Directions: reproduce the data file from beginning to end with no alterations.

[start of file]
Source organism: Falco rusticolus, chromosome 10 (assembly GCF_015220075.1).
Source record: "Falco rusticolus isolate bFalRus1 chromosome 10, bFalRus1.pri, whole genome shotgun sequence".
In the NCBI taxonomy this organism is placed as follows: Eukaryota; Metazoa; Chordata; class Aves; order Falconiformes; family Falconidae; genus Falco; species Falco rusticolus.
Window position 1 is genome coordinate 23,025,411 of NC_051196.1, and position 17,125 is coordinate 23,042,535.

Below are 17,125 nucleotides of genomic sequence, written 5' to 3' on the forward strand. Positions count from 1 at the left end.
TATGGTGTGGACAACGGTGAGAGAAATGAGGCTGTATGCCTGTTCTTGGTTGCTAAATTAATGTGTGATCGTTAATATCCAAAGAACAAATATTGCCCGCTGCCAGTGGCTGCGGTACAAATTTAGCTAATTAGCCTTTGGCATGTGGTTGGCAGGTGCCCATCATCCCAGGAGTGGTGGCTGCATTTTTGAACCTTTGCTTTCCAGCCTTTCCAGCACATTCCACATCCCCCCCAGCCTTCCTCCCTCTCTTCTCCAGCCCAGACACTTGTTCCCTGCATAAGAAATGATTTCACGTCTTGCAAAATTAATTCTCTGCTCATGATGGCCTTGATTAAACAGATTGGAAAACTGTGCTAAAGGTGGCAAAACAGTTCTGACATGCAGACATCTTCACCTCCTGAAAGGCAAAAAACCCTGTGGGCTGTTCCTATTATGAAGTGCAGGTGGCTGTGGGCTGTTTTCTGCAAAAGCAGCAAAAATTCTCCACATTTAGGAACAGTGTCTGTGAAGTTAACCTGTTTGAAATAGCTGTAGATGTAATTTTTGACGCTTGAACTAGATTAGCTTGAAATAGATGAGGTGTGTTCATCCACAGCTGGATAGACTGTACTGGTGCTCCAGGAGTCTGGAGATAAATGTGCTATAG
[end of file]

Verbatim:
Source organism: Falco rusticolus, chromosome 10 (assembly GCF_015220075.1).
Source record: "Falco rusticolus isolate bFalRus1 chromosome 10, bFalRus1.pri, whole genome shotgun sequence".
In the NCBI taxonomy this organism is placed as follows: Eukaryota; Metazoa; Chordata; class Aves; order Falconiformes; family Falconidae; genus Falco; species Falco rusticolus.
Window position 1 is genome coordinate 23,025,411 of NC_051196.1, and position 17,125 is coordinate 23,042,535.

Below are 17,125 nucleotides of genomic sequence, written 5' to 3' on the forward strand. Positions count from 1 at the left end.
TATGGTGTGGACAACGGTGAGAGAAATGAGGCTGTATGCCTGTTCTTGGTTGCTAAATTAATGTGTGATCGTTAATATCCAAAGAACAAATATTGCCCGCTGCCAGTGGCTGCGGTACAAATTTAGCTAATTAGCCTTTGGCATGTGGTTGGCAGGTGCCCATCATCCCAGGAGTGGTGGCTGCATTTTTGAACCTTTGCTTTCCAGCCTTTCCAGCACATTCCACATCCCCCCCAGCCTTCCTCCCTCTCTTCTCCAGCCCAGACACTTGTTCCCTGCATAAGAAATGATTTCACGTCTTGCAAAATTAATTCTCTGCTCATGATGGCCTTGATTAAACAGATTGGAAAACTGTGCTAAAGGTGGCAAAACAGTTCTGACATGCAGACATCTTCACCTCCTGAAAGGCAAAAAACCCTGTGGGCTGTTCCTATTATGAAGTGCAGGTGGCTGTGGGCTGTTTTCTGCAAAAGCAGCAAAAATTCTCCACATTTAGGAACAGTGTCTGTGAAGTTAACCTGTTTGAAATAGCTGTAGATGTAATTTTTGACGCTTGAACTAGATTAGCTTGAAATAGATGAGGTGTGTTCATCCACAGCTGGATAGACTGTACTGGTGCTCCAGGAGTCTGGAGATAAATGTGCTATAG